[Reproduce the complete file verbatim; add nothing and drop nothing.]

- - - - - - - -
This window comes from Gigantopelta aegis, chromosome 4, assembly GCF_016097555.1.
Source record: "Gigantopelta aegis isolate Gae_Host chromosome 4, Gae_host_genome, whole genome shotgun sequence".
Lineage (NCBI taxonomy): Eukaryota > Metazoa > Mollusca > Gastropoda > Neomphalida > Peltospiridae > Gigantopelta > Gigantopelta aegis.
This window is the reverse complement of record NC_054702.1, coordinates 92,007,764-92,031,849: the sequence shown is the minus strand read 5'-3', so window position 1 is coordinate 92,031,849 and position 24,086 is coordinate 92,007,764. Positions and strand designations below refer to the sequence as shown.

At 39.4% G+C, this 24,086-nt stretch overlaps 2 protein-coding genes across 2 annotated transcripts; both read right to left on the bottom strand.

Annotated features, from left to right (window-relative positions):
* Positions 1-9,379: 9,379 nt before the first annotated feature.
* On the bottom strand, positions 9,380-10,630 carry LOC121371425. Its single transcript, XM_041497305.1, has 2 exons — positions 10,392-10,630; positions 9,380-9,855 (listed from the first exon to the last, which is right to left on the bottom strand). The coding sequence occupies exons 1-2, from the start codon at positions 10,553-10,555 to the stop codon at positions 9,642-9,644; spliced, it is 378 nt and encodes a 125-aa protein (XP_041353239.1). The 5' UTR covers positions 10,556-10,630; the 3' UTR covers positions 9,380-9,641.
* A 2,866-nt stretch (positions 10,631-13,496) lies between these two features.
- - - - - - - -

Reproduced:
This window comes from Gigantopelta aegis, chromosome 4, assembly GCF_016097555.1.
Source record: "Gigantopelta aegis isolate Gae_Host chromosome 4, Gae_host_genome, whole genome shotgun sequence".
Lineage (NCBI taxonomy): Eukaryota > Metazoa > Mollusca > Gastropoda > Neomphalida > Peltospiridae > Gigantopelta > Gigantopelta aegis.
This window is the reverse complement of record NC_054702.1, coordinates 92,007,764-92,031,849: the sequence shown is the minus strand read 5'-3', so window position 1 is coordinate 92,031,849 and position 24,086 is coordinate 92,007,764. Positions and strand designations below refer to the sequence as shown.

At 39.4% G+C, this 24,086-nt stretch overlaps 2 protein-coding genes across 2 annotated transcripts; both read right to left on the bottom strand.

Annotated features, from left to right (window-relative positions):
* Positions 1-9,379: 9,379 nt before the first annotated feature.
* On the bottom strand, positions 9,380-10,630 carry LOC121371425. Its single transcript, XM_041497305.1, has 2 exons — positions 10,392-10,630; positions 9,380-9,855 (listed from the first exon to the last, which is right to left on the bottom strand). The coding sequence occupies exons 1-2, from the start codon at positions 10,553-10,555 to the stop codon at positions 9,642-9,644; spliced, it is 378 nt and encodes a 125-aa protein (XP_041353239.1). The 5' UTR covers positions 10,556-10,630; the 3' UTR covers positions 9,380-9,641.
* A 2,866-nt stretch (positions 10,631-13,496) lies between these two features.